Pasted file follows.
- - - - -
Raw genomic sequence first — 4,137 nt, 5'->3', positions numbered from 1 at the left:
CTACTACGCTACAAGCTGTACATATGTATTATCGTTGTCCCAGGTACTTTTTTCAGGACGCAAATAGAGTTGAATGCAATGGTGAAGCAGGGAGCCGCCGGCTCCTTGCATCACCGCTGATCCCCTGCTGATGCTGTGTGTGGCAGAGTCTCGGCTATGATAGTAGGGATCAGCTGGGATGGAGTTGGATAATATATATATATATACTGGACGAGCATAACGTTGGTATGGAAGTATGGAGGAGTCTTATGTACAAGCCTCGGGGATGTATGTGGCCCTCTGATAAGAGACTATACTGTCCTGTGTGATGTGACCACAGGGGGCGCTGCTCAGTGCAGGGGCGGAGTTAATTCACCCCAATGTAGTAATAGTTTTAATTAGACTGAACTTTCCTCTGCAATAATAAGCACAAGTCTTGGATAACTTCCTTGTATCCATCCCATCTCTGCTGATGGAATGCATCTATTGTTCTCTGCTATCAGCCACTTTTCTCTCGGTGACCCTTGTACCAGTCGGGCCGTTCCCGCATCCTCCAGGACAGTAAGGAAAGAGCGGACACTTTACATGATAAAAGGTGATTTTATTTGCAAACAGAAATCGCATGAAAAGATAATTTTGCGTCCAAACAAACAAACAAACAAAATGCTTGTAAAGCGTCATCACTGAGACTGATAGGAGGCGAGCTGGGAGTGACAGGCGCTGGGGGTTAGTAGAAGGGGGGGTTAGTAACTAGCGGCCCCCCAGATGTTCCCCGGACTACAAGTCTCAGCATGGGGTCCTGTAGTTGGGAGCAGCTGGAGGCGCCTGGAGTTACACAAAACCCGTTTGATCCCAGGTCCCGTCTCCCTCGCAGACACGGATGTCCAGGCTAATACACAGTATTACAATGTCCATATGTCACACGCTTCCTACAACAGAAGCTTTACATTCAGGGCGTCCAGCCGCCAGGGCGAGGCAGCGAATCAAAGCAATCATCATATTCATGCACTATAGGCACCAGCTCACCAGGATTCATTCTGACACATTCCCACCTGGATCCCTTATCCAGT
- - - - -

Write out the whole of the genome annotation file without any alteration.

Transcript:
Raw genomic sequence first — 4,137 nt, 5'->3', positions numbered from 1 at the left:
CTACTACGCTACAAGCTGTACATATGTATTATCGTTGTCCCAGGTACTTTTTTCAGGACGCAAATAGAGTTGAATGCAATGGTGAAGCAGGGAGCCGCCGGCTCCTTGCATCACCGCTGATCCCCTGCTGATGCTGTGTGTGGCAGAGTCTCGGCTATGATAGTAGGGATCAGCTGGGATGGAGTTGGATAATATATATATATATACTGGACGAGCATAACGTTGGTATGGAAGTATGGAGGAGTCTTATGTACAAGCCTCGGGGATGTATGTGGCCCTCTGATAAGAGACTATACTGTCCTGTGTGATGTGACCACAGGGGGCGCTGCTCAGTGCAGGGGCGGAGTTAATTCACCCCAATGTAGTAATAGTTTTAATTAGACTGAACTTTCCTCTGCAATAATAAGCACAAGTCTTGGATAACTTCCTTGTATCCATCCCATCTCTGCTGATGGAATGCATCTATTGTTCTCTGCTATCAGCCACTTTTCTCTCGGTGACCCTTGTACCAGTCGGGCCGTTCCCGCATCCTCCAGGACAGTAAGGAAAGAGCGGACACTTTACATGATAAAAGGTGATTTTATTTGCAAACAGAAATCGCATGAAAAGATAATTTTGCGTCCAAACAAACAAACAAACAAAATGCTTGTAAAGCGTCATCACTGAGACTGATAGGAGGCGAGCTGGGAGTGACAGGCGCTGGGGGTTAGTAGAAGGGGGGGTTAGTAACTAGCGGCCCCCCAGATGTTCCCCGGACTACAAGTCTCAGCATGGGGTCCTGTAGTTGGGAGCAGCTGGAGGCGCCTGGAGTTACACAAAACCCGTTTGATCCCAGGTCCCGTCTCCCTCGCAGACACGGATGTCCAGGCTAATACACAGTATTACAATGTCCATATGTCACACGCTTCCTACAACAGAAGCTTTACATTCAGGGCGTCCAGCCGCCAGGGCGAGGCAGCGAATCAAAGCAATCATCATATTCATGCACTATAGGCACCAGCTCACCAGGATTCATTCTGACACATTCCCACCTGGATCCCTTATCCAGT